Community health workers: messengers of Michigan’s public health
Community health workers: messengers of Michigan’s public health

John Fuse, a public health worker for the Berrien County Health Department, stands outside the department’s building in Benton Harbor.

Having a sense of rapport and close trust with the health care provider is crucial. Many patients have found understanding, respect and trust with their community health workers (CHWs). These are people who live in the same community they serve. Many of these peer coaches have direct, first-hand experience in the very personal and personal topics they help people with. John Fuse is one of them.

Fuse is a community health worker Berrien County Health Department (BCHD). He interacts daily with returning, new and potential customers. Before conducting HIV test — offered on a sliding scale fee — it conducts a pre-test session to help establish rapport with customers and build trust.

“During this time, they’re testing whether they can trust me,” says Fuse. “They’re checking to see if I’m fake or real, and if I’m compassionate, and that they’re just not a number.”

Fuse says most community health workers work in non-traditional settings, meeting people in more natural settings than a traditional office or waiting room. A large part of his work is promotion.

“I speak at gay parades, at the Boys and Girls Club, at local high schools, Lake Michigan College, at cannabis stores and at farmers markets,” says Fuse. “We’re trying to understand and remove barriers. We’re finding that we have to critique what our perspectives are, to try to reach out to people to help them get into care.”

John Fuse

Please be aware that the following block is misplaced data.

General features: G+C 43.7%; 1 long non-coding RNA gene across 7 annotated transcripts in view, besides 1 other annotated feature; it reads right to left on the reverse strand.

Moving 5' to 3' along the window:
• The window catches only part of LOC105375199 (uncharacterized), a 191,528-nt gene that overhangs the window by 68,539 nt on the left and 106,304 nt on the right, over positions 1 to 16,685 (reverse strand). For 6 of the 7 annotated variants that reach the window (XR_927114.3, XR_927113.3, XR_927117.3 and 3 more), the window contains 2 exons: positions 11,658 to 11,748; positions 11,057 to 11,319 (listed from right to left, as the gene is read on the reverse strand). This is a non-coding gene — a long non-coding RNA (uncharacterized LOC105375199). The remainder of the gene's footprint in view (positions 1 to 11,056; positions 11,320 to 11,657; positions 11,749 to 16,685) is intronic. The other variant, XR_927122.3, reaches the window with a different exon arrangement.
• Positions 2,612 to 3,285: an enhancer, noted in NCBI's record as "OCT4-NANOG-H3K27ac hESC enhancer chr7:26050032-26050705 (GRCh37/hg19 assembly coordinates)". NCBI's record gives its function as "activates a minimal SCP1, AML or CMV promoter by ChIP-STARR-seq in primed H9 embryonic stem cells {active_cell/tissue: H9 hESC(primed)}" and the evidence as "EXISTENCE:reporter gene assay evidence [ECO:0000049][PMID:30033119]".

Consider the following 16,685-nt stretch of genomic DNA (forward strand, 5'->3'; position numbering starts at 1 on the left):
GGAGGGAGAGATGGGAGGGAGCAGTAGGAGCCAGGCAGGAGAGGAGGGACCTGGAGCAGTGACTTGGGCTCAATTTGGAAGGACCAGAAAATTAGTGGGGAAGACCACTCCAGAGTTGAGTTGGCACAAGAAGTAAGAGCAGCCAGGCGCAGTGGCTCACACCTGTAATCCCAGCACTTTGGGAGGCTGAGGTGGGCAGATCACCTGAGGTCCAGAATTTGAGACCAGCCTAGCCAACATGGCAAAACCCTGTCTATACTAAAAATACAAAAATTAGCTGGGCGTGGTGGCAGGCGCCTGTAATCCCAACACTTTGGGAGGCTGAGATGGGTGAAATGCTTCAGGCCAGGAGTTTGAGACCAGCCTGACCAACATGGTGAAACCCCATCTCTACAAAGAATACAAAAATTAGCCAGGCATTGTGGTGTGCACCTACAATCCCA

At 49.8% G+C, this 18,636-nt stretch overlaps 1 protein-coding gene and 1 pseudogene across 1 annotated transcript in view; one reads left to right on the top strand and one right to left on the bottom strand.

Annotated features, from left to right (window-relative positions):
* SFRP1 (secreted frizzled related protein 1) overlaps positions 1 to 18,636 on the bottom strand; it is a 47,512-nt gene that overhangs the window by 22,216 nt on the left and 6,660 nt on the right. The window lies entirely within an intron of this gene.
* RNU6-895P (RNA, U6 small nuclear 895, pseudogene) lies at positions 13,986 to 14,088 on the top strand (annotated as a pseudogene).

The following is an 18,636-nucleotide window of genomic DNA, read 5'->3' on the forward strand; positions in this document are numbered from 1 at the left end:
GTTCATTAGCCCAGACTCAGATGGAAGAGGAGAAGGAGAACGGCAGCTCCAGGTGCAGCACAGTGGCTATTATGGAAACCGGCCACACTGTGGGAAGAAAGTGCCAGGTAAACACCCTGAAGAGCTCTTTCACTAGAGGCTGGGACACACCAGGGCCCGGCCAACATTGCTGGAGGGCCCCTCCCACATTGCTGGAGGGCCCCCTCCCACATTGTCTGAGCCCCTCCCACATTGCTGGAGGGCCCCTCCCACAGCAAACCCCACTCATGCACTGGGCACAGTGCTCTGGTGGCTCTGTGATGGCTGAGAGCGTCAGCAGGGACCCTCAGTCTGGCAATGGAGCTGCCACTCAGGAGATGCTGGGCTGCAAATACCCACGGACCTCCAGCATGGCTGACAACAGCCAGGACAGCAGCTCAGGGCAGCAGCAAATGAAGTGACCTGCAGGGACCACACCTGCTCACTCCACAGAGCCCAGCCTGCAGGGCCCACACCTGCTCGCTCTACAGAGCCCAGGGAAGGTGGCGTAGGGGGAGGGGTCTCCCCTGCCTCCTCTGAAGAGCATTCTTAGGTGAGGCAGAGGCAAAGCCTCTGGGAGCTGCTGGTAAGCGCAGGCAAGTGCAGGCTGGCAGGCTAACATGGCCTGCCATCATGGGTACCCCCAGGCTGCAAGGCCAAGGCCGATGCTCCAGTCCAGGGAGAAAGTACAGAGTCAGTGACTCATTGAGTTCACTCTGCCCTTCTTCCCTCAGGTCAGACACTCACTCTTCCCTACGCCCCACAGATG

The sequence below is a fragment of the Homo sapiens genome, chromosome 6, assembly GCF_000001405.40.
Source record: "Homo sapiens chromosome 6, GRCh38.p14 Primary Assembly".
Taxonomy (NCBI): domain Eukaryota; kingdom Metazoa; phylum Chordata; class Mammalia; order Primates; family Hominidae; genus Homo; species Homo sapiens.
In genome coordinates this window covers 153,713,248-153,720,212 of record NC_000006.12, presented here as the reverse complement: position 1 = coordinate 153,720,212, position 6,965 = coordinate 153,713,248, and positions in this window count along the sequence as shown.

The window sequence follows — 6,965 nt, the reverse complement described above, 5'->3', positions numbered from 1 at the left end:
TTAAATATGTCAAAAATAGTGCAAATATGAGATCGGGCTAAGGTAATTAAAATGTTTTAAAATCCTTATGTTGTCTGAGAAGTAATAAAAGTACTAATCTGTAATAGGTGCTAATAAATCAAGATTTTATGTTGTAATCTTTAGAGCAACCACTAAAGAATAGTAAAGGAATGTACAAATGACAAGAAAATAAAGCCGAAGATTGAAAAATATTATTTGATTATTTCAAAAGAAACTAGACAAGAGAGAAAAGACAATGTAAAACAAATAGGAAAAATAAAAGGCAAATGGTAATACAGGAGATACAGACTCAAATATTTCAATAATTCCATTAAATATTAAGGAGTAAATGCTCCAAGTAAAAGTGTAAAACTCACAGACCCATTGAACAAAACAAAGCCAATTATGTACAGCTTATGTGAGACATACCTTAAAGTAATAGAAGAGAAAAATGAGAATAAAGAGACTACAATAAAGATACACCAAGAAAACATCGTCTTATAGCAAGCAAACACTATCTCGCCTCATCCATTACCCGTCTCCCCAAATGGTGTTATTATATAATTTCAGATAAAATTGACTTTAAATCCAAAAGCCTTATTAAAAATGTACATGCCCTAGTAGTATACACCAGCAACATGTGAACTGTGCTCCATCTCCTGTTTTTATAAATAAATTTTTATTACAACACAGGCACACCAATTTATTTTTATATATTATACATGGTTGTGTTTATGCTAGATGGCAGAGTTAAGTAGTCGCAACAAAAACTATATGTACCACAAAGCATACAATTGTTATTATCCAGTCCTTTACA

Fuse and BCHD staff hope that through HIV education and prevention, they can show people that there is real hope for life despite hard-to-hear diagnoses. For Fuse, it’s an extra special care he takes for the community, his hometown.

“The reason I have compassion and love for this role is because I was born into this community,” he says.

After moving to Texas, Fuse worked in a variety of health care roles, including nursing, emergency room and later social work.

“My life and helping people goes on,” he says. “I love working here as a community health worker. I love people and I love what I do.

Despite the zest for life she provides through her role, Fuse shines a positive light and perspective during a time that feels very dark for many patients receiving HIV-positive test results. Fuse works closely with clients, counseling them, educating them about treatment options and working to refer them to additional services such as food banks, rehabilitation and other specialized programs and providers.

“I try to speak from a perspective of strength, giving them hope and lifting them up,” says Fuse.

Although everyone deals with their results differently, he works hard to maintain a level of trust in a non-judgmental zone for all clients to help them process in a way that they are comfortable with. Shock, horror, disgust, depression, ostracism and even suicide can be common reactions. Fuse loves seeing people turn their lives around and enjoy life again. He says it lights him up when people find new information and new ways of living.

Dion Rigozzi, BS, RN, and John Fuse
Fuse and its leader, Dionne Rigozzi, RN, chief of clinical and community health services at BCHD, have made a pact to help even more people.

“We’re going to come up with some way, some way, a plan and funding to open a shelter for the unsheltered, for people with chronic illnesses,” Rigozzi says. “It doesn’t matter if they’re HIV positive or not.”

Fuse and Rigozzi hope to model it after a similar hull, the Ruth Ellis Clairmount Center in Detroit. The center includes 42 long-term care housing units as well as health and wellness services, therapy, HIV care and mental health treatment.

“We thought, ‘Wouldn’t it be great if we could replicate something like this here in our community?’ In Benton Harbor, we’re not a very big city and we’re kind of rural,” says Rigozzi. Our coverage area for Berrien County goes all the way to New Buffalo, 30 miles west of here. We also have an office in Niles, which is right on the border of South Bend, Indiana. We have a lot of small communities that are spread out.”

The goal is to encourage and empower everyone to make their own personal choices in their health care. Rigozzi and Fuse realize it’s a lofty goal, but they’re in it for the long haul—inspired to create change and community. They hope that everyone can feel part of this community, regardless of initial barriers, including language. BCHD has an in-house interpreter for Spanish and Arabic, as well as online interpreters and telephone interpreting services for clients.